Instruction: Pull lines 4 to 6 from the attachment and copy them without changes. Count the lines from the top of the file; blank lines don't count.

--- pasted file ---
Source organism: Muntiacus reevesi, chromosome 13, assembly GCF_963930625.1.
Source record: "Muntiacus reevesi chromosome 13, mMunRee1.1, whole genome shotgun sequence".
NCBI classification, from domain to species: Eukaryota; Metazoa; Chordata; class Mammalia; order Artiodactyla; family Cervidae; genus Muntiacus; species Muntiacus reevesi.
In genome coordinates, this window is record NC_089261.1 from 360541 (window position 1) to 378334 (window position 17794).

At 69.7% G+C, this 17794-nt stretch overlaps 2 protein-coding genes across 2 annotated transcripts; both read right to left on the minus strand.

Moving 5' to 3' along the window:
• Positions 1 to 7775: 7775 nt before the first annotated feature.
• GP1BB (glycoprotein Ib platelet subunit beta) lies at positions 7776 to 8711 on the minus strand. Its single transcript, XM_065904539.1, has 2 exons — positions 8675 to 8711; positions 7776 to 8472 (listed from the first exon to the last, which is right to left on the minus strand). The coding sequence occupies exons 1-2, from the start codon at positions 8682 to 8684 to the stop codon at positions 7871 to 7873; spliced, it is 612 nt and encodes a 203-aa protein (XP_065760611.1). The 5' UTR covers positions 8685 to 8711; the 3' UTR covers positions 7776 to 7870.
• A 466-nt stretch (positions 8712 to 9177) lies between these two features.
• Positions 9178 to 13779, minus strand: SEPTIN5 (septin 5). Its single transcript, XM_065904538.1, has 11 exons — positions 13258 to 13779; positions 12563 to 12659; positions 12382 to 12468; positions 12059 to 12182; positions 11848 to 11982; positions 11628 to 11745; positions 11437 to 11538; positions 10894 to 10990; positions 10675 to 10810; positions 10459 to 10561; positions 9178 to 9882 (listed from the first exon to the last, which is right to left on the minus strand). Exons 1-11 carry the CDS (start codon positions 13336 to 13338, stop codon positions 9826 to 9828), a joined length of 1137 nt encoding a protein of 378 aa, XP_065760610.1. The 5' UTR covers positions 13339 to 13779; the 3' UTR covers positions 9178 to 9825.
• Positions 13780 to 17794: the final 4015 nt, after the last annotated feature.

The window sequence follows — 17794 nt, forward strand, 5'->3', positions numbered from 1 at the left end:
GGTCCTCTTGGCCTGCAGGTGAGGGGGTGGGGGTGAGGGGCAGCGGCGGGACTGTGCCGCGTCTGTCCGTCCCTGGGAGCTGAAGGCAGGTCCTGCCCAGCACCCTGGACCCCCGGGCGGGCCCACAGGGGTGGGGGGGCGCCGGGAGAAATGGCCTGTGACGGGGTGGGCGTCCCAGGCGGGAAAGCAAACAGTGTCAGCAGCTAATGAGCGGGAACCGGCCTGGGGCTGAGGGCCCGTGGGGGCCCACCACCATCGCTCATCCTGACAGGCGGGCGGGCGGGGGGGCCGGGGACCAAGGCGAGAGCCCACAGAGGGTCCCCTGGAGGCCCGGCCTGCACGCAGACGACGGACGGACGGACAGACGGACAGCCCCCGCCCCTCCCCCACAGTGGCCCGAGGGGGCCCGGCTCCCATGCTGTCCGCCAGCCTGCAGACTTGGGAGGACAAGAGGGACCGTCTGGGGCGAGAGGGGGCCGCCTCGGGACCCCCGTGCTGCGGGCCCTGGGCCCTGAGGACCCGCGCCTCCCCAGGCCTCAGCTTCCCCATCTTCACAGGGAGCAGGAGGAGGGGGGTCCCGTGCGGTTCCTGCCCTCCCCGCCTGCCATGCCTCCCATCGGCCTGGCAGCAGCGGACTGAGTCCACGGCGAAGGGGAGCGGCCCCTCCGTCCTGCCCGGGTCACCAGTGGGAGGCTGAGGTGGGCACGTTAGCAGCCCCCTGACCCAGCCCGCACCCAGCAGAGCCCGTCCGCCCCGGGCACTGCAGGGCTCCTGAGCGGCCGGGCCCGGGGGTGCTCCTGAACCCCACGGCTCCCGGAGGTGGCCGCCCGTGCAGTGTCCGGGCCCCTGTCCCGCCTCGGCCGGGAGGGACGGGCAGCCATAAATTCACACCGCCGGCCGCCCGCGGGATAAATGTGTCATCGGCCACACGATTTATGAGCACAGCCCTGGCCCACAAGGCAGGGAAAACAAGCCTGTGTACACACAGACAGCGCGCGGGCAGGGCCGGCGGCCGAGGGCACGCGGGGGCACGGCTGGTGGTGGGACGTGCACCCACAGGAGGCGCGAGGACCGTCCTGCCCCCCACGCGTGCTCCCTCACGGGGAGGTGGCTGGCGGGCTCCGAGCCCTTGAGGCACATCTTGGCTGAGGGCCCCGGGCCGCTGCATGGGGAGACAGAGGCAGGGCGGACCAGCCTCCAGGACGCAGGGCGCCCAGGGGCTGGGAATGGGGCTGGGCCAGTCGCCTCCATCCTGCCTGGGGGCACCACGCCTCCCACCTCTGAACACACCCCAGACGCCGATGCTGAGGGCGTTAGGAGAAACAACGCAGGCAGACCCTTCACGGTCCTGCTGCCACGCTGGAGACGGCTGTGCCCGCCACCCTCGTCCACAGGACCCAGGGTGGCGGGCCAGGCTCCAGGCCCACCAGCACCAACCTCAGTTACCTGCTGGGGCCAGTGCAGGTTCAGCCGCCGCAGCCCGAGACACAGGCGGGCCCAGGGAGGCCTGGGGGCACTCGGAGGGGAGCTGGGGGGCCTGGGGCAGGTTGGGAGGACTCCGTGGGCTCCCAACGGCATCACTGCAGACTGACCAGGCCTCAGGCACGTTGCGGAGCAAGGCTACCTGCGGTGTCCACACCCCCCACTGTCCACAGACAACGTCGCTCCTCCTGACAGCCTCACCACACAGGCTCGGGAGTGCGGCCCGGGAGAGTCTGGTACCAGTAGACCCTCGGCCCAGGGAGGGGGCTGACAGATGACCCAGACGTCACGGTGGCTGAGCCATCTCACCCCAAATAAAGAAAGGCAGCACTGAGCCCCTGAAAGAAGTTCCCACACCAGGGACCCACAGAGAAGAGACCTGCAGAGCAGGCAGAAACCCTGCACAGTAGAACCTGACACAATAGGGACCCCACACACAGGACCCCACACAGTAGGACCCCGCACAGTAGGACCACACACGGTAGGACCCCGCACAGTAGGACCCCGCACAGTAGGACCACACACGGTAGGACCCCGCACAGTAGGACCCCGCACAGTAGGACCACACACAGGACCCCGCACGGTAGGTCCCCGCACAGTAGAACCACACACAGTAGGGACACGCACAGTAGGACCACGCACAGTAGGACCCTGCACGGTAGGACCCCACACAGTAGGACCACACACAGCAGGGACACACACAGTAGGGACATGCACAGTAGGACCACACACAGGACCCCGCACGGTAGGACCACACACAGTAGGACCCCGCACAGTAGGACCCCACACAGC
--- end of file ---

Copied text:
In genome coordinates, this window is record NC_089261.1 from 360541 (window position 1) to 378334 (window position 17794).

At 69.7% G+C, this 17794-nt stretch overlaps 2 protein-coding genes across 2 annotated transcripts; both read right to left on the minus strand.

Moving 5' to 3' along the window: